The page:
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This is the first book in the new series Constitutional Systems of the World, and as such launches what is set to become an invaluable resource for all students and teachers of constitutional law and politics. The book provides an outline of the principles and doctrines which make up the United Kingdom constitution. The chapters are written in sufficient detail for anyone coming to the subject for the first time to develop a clear and informed view of how the constitution is arranged and how it works.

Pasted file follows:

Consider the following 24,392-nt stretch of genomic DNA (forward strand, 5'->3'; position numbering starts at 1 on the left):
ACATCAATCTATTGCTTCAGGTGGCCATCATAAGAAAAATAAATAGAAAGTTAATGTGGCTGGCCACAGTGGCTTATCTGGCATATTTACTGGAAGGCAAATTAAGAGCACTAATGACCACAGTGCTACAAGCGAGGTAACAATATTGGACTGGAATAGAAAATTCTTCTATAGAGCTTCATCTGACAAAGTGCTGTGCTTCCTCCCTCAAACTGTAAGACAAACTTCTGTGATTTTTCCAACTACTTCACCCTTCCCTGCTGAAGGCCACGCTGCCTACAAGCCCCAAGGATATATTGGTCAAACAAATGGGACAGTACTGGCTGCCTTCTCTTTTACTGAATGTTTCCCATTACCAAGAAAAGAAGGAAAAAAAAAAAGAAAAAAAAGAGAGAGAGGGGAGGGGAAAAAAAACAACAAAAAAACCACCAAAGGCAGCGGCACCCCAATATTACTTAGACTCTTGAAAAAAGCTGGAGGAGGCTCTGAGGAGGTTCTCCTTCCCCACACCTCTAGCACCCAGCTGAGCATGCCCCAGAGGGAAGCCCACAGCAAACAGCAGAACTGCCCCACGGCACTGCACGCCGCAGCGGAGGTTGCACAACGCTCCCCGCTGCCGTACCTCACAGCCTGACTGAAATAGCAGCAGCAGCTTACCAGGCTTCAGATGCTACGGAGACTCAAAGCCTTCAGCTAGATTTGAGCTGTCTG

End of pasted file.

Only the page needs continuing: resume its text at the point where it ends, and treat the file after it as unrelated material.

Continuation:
The main themes include: a description of the history, sources and nature of the constitution; later chapters deal with: constitutional principles, the role of the Crown, Parliament and the electoral system, government and the executive, the constitutional role of courts including the protection of human rights, the territorial distribution of power between central, devolved and local government and the European Union dimension. Secondly, the book offers an analytical discussion of the development of the constitution, its strengths and perceived weaknesses, and the on-going reforms aimed at modernising the UK constitution.
The book is written in an accessible style, with an emphasis on clarity and concision. It includes a list of references for further reading at the end of each chapter.